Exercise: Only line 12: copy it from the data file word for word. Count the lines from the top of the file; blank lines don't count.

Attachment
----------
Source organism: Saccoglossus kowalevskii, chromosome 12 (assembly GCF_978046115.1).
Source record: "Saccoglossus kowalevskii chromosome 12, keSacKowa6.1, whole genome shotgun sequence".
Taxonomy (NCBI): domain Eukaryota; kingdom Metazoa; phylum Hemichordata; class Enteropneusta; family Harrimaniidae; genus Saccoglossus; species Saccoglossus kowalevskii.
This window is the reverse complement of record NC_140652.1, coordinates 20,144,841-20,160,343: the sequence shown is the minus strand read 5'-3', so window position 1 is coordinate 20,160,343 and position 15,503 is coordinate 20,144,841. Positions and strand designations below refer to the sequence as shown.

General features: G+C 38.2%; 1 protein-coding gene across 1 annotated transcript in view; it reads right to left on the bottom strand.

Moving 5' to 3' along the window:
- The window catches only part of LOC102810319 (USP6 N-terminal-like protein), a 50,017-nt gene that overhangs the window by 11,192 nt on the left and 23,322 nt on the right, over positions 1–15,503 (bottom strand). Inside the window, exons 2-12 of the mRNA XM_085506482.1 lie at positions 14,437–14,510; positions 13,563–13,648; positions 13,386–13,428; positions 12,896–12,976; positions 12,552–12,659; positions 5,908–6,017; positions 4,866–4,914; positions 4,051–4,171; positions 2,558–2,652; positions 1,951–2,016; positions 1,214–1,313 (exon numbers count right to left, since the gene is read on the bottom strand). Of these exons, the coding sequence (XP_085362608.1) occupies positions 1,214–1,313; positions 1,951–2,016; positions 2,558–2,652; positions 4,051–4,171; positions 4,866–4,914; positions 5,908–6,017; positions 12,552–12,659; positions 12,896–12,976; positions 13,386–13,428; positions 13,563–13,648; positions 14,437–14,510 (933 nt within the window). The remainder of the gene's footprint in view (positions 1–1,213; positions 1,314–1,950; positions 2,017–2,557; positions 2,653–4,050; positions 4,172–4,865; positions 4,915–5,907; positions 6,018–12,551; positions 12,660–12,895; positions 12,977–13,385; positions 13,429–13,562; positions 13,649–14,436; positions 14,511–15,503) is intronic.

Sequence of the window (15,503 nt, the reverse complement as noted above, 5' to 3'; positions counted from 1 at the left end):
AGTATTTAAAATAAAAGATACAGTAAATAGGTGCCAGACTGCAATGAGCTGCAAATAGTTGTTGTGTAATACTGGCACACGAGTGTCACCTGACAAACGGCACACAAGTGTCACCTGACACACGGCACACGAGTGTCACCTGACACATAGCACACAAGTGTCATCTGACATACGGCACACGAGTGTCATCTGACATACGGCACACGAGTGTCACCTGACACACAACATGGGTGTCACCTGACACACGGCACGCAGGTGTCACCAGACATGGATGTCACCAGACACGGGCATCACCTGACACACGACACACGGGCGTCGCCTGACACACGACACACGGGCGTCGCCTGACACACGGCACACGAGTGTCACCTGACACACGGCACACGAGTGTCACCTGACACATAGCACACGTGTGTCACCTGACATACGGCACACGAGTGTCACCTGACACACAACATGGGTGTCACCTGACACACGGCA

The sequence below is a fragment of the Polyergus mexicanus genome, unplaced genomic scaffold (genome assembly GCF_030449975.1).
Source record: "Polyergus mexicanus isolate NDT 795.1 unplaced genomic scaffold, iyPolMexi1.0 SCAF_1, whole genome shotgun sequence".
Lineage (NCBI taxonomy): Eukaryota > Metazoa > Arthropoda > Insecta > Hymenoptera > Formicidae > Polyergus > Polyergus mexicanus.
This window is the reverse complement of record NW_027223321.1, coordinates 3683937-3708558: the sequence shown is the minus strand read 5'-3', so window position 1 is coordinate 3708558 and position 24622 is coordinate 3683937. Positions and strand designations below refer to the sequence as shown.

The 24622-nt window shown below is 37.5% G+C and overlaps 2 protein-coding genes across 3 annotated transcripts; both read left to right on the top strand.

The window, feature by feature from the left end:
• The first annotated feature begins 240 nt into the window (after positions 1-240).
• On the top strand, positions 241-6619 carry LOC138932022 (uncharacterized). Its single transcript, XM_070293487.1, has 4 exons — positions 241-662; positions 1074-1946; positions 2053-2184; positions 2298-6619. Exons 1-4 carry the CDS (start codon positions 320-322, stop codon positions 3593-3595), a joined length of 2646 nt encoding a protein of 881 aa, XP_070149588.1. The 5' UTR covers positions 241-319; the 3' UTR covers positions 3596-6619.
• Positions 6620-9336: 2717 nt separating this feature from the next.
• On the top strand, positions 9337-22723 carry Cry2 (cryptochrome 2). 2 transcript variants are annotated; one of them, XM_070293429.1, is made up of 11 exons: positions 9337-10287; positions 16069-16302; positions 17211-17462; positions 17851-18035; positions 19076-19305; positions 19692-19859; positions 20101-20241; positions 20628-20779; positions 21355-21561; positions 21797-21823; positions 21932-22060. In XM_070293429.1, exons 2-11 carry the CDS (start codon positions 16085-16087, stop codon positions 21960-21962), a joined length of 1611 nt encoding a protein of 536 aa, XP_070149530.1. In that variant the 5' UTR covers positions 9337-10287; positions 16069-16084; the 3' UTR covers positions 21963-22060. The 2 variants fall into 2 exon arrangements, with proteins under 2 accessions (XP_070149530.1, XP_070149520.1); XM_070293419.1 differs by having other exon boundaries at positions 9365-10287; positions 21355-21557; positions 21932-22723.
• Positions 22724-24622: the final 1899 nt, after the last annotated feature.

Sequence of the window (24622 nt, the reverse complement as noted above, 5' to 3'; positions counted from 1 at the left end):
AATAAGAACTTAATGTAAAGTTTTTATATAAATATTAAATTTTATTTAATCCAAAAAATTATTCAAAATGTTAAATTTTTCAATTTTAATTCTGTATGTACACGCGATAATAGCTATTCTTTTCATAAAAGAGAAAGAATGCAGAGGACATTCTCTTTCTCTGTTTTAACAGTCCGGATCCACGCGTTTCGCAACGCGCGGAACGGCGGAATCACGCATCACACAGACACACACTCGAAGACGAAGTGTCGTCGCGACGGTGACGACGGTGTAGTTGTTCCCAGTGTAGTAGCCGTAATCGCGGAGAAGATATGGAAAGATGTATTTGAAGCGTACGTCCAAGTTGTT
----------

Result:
Lineage (NCBI taxonomy): Eukaryota > Metazoa > Arthropoda > Insecta > Hymenoptera > Formicidae > Polyergus > Polyergus mexicanus.